Among nearly 200 Lycian inscriptions, a small corpus of Lycian-Greek bilinguals can be singled out that provides several clues on the Lycian cultural environment during the 1st millennium BC. The issue of the relationships between Lycians and Greeks has received the attention of many scholars, both from a historical and from a linguistic perspective. In this paper, we will study the Lycian- Greek filiation formulas in order to evaluate the extent of specific language contact phenomena. For this purpose, we will analyse the linguistic strategies adopted by the two languages to express the genealogy of an individual, by looking into the structures of each language and, at the same time, by comparing the different patterns within the corpus of bilingual texts. More specifically, our study will be focused on three major points : the morphological encoding of the father’s name in Greek within the bilingual texts, the use of the word for ‘son’ or ‘daughter’, and, finally, the presence or lack of Greek definite articles. Such an analysis aims to offer a contribution to the discussion about contact-induced language variation.

Linguistic strategies in filiation formulas: data from Lycian-Greek bilingual texts

Stella Merlin;Valerio Pisaniello
2019

Abstract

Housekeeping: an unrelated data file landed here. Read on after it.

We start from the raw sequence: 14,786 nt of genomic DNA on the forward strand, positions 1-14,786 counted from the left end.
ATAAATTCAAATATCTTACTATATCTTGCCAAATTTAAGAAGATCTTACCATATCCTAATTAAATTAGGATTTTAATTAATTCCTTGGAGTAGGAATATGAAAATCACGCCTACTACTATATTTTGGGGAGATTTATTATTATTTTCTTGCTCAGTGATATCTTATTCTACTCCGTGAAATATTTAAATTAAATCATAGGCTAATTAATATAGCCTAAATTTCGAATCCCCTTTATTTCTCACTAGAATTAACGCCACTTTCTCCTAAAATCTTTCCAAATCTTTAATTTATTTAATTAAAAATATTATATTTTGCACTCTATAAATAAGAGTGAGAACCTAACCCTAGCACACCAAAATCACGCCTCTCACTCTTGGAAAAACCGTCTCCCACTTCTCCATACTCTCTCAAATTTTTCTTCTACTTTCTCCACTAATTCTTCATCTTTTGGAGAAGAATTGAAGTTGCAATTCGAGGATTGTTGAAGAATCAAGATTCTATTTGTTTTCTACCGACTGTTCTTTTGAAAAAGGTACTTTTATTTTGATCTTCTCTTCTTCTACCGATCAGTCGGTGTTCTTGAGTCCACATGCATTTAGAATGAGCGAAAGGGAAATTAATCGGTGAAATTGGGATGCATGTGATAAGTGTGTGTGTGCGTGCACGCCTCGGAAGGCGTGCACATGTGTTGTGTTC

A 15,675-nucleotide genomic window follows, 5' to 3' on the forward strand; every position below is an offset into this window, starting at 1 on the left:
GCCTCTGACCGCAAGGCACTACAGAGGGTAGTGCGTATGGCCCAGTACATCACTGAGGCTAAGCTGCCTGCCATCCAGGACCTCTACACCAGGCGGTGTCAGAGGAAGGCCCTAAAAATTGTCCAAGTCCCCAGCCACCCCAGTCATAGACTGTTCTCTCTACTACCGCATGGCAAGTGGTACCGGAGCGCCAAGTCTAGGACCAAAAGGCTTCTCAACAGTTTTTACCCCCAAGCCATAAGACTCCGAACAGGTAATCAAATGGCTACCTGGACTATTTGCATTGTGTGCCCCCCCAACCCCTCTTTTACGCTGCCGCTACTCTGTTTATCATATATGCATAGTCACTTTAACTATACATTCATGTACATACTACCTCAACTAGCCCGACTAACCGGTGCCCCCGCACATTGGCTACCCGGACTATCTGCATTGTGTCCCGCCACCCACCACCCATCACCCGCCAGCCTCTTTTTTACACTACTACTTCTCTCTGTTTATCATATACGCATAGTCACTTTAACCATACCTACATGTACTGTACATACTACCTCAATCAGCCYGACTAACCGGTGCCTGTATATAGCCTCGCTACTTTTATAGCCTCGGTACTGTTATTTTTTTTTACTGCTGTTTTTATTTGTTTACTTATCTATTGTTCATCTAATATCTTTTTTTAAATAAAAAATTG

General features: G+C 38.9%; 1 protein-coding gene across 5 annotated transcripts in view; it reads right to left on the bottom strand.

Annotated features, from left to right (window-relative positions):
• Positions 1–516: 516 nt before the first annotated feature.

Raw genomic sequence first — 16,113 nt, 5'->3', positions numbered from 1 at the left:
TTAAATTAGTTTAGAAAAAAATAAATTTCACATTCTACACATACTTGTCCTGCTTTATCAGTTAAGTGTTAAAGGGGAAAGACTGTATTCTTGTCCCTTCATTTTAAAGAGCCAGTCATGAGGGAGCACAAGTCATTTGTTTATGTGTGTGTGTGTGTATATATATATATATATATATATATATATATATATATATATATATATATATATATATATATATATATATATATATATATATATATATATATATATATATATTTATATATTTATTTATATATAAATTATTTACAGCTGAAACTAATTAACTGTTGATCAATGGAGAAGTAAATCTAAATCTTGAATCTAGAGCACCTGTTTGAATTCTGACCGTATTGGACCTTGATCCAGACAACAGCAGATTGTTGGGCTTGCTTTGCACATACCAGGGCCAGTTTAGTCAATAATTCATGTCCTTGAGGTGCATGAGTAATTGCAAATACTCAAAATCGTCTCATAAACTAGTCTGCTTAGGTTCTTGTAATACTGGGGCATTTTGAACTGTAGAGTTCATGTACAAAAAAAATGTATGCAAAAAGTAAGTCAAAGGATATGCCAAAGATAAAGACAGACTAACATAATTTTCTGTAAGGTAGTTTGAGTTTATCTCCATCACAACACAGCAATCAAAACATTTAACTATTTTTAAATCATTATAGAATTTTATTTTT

Among nearly 200 Lycian inscriptions, a small corpus of Lycian-Greek bilinguals can be singled out that provides several clues on the Lycian cultural environment during the 1st millennium BC. The issue of the relationships between Lycians and Greeks has received the attention of many scholars, both from a historical and from a linguistic perspective. In this paper, we will study the Lycian- Greek filiation formulas in order to evaluate the extent of specific language contact phenomena. For this purpose, we will analyse the linguistic strategies adopted by the two languages to express the genealogy of an individual, by looking into the structures of each language and, at the same time, by comparing the different patterns within the corpus of bilingual texts. More specifically, our study will be focused on three major points : the morphological encoding of the father’s name in Greek within the bilingual texts, the use of the word for ‘son’ or ‘daughter’, and, finally, the presence or lack of Greek definite articles. Such an analysis aims to offer a contribution to the discussion about contact-induced language variation.
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Utilizza questo identificativo per citare o creare un link a questo documento: http://hdl.handle.net/11562/1014929
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